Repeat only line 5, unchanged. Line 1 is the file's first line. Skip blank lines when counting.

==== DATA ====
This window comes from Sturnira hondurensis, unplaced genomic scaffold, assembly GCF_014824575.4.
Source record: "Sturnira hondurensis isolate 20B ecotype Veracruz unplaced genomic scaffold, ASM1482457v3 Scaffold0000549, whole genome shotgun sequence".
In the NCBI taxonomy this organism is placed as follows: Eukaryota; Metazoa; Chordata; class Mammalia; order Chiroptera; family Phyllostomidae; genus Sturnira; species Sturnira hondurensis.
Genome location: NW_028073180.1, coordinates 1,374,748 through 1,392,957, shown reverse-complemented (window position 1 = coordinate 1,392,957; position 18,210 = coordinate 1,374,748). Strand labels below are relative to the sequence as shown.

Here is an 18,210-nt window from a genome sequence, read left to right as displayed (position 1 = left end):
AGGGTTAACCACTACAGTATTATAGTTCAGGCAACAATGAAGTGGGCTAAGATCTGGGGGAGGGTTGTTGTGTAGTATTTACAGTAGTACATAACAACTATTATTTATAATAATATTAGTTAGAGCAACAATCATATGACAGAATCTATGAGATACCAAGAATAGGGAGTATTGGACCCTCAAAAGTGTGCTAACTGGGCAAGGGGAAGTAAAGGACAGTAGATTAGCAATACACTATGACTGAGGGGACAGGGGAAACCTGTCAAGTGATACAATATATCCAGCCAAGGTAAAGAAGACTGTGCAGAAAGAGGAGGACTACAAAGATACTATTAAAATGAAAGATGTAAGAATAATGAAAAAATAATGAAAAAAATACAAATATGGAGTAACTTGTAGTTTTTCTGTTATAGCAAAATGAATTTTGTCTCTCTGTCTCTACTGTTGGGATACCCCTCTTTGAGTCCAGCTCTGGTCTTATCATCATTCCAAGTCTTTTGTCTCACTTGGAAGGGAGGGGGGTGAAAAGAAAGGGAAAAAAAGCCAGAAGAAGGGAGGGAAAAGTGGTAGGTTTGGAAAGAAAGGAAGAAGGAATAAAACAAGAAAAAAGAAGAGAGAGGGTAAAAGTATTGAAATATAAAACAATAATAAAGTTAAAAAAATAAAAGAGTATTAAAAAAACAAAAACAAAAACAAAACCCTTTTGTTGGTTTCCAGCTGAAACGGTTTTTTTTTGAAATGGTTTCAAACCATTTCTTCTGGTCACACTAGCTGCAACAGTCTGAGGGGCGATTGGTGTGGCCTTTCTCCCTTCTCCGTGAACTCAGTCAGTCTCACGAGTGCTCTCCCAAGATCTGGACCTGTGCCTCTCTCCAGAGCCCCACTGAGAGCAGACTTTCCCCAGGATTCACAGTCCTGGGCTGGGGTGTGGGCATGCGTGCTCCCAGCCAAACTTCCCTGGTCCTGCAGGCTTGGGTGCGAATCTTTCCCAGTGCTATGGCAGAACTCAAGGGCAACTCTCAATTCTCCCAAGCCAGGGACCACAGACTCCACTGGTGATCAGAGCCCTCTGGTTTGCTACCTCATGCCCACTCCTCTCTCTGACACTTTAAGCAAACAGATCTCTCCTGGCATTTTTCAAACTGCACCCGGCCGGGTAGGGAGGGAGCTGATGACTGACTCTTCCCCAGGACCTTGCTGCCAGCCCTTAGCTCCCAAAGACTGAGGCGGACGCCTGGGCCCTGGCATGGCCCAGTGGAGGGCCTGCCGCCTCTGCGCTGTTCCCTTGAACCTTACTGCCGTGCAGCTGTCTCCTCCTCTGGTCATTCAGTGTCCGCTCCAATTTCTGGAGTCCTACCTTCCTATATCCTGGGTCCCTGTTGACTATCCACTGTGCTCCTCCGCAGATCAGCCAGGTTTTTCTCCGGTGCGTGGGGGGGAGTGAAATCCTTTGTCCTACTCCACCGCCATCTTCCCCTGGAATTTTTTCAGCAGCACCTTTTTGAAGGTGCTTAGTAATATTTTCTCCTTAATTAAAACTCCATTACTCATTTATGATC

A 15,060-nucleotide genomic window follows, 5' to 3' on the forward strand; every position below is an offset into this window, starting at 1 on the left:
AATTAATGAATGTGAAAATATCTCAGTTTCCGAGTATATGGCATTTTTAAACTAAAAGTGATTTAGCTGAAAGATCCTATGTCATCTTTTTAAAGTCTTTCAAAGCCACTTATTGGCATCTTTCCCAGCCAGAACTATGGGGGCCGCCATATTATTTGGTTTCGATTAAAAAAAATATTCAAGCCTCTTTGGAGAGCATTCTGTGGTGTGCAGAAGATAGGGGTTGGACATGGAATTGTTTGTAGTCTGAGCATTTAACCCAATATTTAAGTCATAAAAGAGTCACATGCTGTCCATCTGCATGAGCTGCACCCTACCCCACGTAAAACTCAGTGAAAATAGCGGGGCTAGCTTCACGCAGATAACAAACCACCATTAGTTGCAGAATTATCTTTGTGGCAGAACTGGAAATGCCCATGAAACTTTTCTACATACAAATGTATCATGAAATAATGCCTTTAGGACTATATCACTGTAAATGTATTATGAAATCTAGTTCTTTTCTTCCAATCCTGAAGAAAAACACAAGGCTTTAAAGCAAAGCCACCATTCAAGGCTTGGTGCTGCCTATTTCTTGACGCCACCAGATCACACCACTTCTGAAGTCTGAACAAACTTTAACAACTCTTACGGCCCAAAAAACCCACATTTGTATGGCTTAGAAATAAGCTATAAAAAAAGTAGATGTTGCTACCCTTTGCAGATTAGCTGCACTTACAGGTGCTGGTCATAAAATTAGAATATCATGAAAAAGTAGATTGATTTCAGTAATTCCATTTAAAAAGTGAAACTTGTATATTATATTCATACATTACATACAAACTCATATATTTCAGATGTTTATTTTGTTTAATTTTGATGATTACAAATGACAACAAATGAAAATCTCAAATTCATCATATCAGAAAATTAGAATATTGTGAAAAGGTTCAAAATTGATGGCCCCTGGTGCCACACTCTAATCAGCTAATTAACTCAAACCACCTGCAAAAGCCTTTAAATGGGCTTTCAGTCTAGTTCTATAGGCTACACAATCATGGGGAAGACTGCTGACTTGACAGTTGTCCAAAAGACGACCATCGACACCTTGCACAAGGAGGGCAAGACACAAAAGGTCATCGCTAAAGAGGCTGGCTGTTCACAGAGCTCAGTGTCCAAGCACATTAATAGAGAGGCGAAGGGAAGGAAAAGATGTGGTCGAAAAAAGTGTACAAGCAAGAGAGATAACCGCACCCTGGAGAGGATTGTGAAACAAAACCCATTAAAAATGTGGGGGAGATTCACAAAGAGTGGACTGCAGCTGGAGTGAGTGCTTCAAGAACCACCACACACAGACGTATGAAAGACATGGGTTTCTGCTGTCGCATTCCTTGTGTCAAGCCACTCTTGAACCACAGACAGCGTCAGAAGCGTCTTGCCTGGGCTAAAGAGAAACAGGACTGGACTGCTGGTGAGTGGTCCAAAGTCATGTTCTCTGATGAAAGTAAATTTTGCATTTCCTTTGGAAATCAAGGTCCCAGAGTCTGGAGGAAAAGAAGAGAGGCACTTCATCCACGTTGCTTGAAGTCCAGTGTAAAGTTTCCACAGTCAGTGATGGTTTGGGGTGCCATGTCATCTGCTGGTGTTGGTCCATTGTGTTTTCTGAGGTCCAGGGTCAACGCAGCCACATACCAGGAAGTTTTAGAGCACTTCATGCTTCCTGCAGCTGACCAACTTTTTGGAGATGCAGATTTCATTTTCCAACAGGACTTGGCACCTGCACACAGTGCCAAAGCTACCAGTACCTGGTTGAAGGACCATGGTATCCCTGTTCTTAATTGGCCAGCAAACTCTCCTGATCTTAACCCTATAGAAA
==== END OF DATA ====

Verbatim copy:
Here is an 18,210-nt window from a genome sequence, read left to right as displayed (position 1 = left end):